There are, by the way, some 868 people that qualify as Tony voters this year – so that’s an awful lot of free tickets that are going to be given out (not to mention goodie bags of CDs and souvenir brochures) in the coming weeks to ensure that they’ve all seen everything, as they’re supposed to, before they cast their votes. There is, as I have noted in a feature in today’s print edition of The Stage, no equivalent mechanism in place with the reworked Olivier Awards, that are now judged by the former panel of nine, plus all 153 SOLT members, so it’s a lot more hit and miss as to what our judges will actually have seen.
If Matilda is Britain’s main contender, we also have couple of nominations scattered around elsewhere, though not as many as usual as we’ve not had a major play transferring from the National (like One Man Two Guvnors last year or War Horse the year before) or Donmar (like Red in 2010) or elsewhere. But its nice to see Tom Sturridge up for Best Actor in a Play for his role in Orphans (the only one of the three actors in the play to be nominated), in a category that also includes Tom Hanks, Nathan Lane, Tracy Letts and David Hyde Pierce, and Soutra Gilmour nominated for her costumes for Jamie Lloyd’s revival of Cyrano de Bergerac.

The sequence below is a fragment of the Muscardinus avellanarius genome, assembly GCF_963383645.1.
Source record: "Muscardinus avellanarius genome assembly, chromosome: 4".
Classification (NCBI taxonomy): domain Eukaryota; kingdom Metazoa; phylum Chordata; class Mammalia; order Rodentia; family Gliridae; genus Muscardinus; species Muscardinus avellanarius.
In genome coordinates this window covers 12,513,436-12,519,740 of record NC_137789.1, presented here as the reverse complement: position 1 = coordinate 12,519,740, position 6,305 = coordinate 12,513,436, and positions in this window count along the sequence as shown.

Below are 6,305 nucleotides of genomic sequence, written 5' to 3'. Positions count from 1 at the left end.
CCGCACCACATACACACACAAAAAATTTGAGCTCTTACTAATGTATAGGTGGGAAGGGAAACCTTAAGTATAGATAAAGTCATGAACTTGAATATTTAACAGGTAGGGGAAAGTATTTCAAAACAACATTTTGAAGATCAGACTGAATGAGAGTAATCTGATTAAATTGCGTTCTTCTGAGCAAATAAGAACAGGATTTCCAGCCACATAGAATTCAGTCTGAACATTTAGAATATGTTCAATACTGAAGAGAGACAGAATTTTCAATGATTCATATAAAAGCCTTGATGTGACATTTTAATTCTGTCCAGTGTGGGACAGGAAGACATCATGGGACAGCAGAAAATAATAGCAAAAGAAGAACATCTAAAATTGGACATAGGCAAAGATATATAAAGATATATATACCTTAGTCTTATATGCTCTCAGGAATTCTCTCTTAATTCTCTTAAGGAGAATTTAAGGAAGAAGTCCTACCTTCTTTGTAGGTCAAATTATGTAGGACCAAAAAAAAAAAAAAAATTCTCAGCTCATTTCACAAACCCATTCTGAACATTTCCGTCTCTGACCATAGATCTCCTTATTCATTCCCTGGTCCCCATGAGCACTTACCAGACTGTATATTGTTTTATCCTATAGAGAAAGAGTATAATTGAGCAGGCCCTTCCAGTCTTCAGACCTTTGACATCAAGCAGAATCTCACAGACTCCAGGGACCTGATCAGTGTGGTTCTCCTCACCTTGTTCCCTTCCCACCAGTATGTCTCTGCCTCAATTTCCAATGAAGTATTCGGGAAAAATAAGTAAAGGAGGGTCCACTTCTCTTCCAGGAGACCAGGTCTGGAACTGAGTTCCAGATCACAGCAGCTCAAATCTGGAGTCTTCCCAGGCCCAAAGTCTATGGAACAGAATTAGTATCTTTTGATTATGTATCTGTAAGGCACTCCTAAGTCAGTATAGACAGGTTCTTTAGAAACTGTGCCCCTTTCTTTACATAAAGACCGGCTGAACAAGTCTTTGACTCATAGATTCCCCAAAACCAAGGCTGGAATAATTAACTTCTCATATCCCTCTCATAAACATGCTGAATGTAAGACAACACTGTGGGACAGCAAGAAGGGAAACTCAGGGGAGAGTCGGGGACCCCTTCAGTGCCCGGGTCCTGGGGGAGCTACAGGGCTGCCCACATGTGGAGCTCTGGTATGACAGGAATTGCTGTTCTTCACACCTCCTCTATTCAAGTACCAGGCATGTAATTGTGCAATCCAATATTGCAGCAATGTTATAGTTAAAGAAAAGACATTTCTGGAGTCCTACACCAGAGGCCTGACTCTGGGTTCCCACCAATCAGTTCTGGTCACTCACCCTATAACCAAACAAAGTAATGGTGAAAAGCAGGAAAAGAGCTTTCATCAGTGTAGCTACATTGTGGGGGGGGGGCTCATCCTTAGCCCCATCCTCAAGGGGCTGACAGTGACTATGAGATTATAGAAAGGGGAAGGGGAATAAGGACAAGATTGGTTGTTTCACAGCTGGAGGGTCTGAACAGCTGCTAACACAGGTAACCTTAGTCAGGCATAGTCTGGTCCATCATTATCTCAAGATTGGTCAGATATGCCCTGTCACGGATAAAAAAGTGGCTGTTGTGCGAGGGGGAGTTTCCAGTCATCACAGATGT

But if a lot of the spotlight inevitably falls now on those in contention for the awards, there’s also an even bigger category of people who’ve been snubbed. And this year, they’re in good company: amongst those who won’t be collecting awards on June 10 are Bette Midler, as well as our own Alan Cumming and Fiona Shaw, all of them for the one-person shows they’re currently appearing in on Broadway (though in Shaw’s case, not for much longer: in the wake of her failure to be nominated, though the play was, it is closing this weekend on May 5). Nor have Alec Baldwin, Jessica Chastain, Scarlett Johansson and Katie Holmes been nominated for their star turns in respectively the still-running Orphans, and the shuttered The Heirress, Cat on a Hot Tin Roof and Dead Accounts.
The New York Times also noted another exclusion:
Bombshell, Julia Houston and Tom Levitt’s new musical about the life of Marilyn Monroe, was entirely shut out, perhaps because it is completely fictitious and exists only on the NBC series “Smash,” and hence not eligible for real Tony Awards.